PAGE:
The R4nd4zzo Big Band had never played a gig as big as the Virginia Museum of Fine Arts’ sold-out “Charlie Brown Christmas” show. And it never played in front of such a kid-heavy audience.
But eponymous bassist Andrew Randazzo was totally in his element, leading from the middle, leaving most of the featured soloing space to others, and letting the charm of the music speak for itself.
The all-star band included the pick of the area’s best young players. It’s musical DNA traces back through a series of defunct bands, all with their roots in Doug Richards’ award-winning Virginia Commonwealth University jazz orchestras. Most of the current players are 21st-century graduates of the university’s jazz program, including Randazzo. The bassist’s epic senior recital seemingly enlisted his entire class. In retrospect, he was the natural choice to pick up the big-band banner as previous editions flagged.
“I had a big band in high school,” Randazzo says. “Then I played in the RVA Big Band in college. Flash to 2016, and we tried to reignite the Devil’s Workshop, which was the original Richmond band that made everything possible,” Randazzo says. “When that folded, I thought, ‘Let me see what I can do.’”
Perhaps counterintuitively, the usual back-of-stage bass is the ideal place from which to run a jazz band. Bassists play nonstop, shape the rhythm, listening intently on everything happening harmonically, altering their lines to make it work. While there are great bass solos, it isn’t a showy solo instrument. Bands led by great bassists like Charles Mingus, Dave Holland and Christian McBride always leave maximum space for other musicians to shine.
Saxophonist Charles Owens, who started putting then-student Randazzo on his New York club gigs in 2010 and used the R4nd4zzo Big Band for half of his excellent recording “Three and Thirteen, calls the bassist a legend in the making. “He has a quiet, reserved nature but an open book, wearing his heart on his sleeve when he starts to play. He’s unflappable, full of surprises, at once an emotionally lyrical and ingeniously humorous soloist. [And] he’s a sensitive, supportive accompanist, and a virtuosic arranger and composer.”
“He’s a student of Doug [Richards],” says multi-instrumentalist Devonne Harris, Randazzo’s near-consistent collaborator, who plays drums with the bassist in Owens’ trio and the R4nd4zzo band, and keyboard in Butcher Brown. “Everybody took Richard’s composition course, but [Randazzo] took it further, incorporating different mash-ups and other techniques for a more modern sound.”
The bassist’s eclectic approach is reflected in the upscaling of Vince Guaraldi’s iconic piano trio score for a 15-piece ensemble. As on the 1965 cartoon soundtrack, the rollicking “Linus and Lucy” holds its own with seasonal standards like “O Tannenbaum” and “The Christmas Song,” and the lesser-known joyous, tumbling “Skating.’” And, as in the original, there are instrumental and vocal versions of “Christmastime Is Here,” a song that like all great seasonal art, has a plangent whiff of melancholy.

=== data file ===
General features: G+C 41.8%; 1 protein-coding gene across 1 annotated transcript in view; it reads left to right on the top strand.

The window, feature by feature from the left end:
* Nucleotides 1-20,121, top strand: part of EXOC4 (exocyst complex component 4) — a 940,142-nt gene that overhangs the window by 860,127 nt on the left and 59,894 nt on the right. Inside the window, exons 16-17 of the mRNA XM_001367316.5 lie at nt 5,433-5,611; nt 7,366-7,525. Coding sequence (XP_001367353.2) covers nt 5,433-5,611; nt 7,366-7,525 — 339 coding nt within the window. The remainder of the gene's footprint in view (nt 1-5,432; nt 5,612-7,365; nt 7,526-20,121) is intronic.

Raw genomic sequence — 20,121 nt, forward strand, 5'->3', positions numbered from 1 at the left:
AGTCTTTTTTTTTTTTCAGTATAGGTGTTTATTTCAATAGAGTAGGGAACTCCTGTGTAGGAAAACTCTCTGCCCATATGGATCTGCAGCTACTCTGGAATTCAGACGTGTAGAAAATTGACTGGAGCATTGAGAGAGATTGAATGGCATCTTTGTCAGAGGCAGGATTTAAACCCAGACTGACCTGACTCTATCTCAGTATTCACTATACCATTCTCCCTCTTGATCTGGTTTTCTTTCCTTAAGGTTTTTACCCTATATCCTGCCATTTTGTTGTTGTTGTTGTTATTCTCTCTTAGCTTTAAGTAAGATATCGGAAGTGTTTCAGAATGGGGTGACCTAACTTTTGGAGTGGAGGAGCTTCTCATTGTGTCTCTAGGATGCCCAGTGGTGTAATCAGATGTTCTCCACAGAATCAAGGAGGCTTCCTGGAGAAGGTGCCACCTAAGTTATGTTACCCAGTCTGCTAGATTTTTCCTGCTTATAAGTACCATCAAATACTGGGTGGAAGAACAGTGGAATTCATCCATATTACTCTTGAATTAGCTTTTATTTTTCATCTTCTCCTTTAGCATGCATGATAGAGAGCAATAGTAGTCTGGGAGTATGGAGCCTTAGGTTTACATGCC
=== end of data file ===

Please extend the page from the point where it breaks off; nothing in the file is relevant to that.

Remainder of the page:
It’s multilayered music, whose transparent accessibility is enriched by underlying depths. “One thing I never want to lose sight of is connecting with the layman,” Randazzo says. “I’m a music nerd. I love polytonality and crazy time signatures, but I want to make sure that when we play, anyone can dig it.”
The program will be reprised on Sunday, Dec. 22, at the Fuzzy Cactus, going up against Bio Ritmo’s re-emergence at Broadberry. It caps a big pre-holiday week, including horn-heavy Brunswick’s annual Christmas show on Tuesday, Dec. 17, followed by Butcher Brown’s Christmas extravaganza on Friday, Dec. 20 – both at the Hof.
The band has come a long way since its standing-room-only debut in the basement confines of Vagabond’s Rabbit Hole. Typically, Randazzo would like to take it farther.
“I never want to stop,” he says. “It’s a work in progress, but it’s a really special thing. I’d love to take these Virginians on the road. I’ve seen what playing this kind of music instills in those guys, chasing that amazing feeling. There are a lot of cities where I know people. I just need to get it together.”
It’s a winning approach that can work anywhere, as long as they’ll be home for Christmas.
The R4nd4zzo Big Band performs a Tribute to Vince Guaraldi Trio’s “A Charlie Brown Christmas” at Fuzzy Cactus on Sunday, Dec. 22. Free and all ages until 9 p.m.